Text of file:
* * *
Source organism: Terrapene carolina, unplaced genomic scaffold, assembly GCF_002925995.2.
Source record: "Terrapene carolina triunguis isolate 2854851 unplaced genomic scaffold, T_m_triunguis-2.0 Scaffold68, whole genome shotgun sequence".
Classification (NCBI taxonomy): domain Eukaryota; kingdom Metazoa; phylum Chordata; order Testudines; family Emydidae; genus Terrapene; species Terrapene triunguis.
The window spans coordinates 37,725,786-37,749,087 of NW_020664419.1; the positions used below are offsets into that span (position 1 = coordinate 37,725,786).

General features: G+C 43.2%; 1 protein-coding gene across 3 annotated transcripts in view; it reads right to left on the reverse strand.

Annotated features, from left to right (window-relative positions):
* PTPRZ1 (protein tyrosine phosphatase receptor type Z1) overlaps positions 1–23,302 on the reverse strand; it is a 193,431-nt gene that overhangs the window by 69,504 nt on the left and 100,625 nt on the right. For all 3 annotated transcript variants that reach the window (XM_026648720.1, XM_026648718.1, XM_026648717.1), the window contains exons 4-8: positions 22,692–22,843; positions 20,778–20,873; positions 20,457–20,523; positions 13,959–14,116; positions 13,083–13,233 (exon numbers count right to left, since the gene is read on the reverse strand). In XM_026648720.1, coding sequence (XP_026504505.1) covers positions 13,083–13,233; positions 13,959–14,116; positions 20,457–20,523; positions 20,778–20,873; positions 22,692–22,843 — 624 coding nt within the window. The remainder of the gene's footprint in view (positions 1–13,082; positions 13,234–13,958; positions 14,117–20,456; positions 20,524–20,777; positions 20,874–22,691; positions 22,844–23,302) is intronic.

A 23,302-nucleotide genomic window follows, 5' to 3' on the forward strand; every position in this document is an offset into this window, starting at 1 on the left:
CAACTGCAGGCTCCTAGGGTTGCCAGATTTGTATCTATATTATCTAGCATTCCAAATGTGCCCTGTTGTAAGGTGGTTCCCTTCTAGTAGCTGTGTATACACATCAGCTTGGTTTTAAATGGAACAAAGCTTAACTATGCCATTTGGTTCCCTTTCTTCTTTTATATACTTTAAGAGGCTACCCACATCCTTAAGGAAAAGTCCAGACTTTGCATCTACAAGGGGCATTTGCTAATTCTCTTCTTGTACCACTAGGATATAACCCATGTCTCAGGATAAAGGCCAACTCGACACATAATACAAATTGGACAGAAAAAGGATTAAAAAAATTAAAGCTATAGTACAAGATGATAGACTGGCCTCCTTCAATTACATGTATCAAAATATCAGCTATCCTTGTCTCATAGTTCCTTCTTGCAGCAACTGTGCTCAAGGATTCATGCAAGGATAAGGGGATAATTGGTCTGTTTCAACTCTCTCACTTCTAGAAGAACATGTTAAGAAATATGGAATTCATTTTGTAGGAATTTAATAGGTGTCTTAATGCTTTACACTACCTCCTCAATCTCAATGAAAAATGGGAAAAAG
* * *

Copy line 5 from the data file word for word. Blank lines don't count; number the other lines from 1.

General features: G+C 43.2%; 1 protein-coding gene across 3 annotated transcripts in view; it reads right to left on the reverse strand.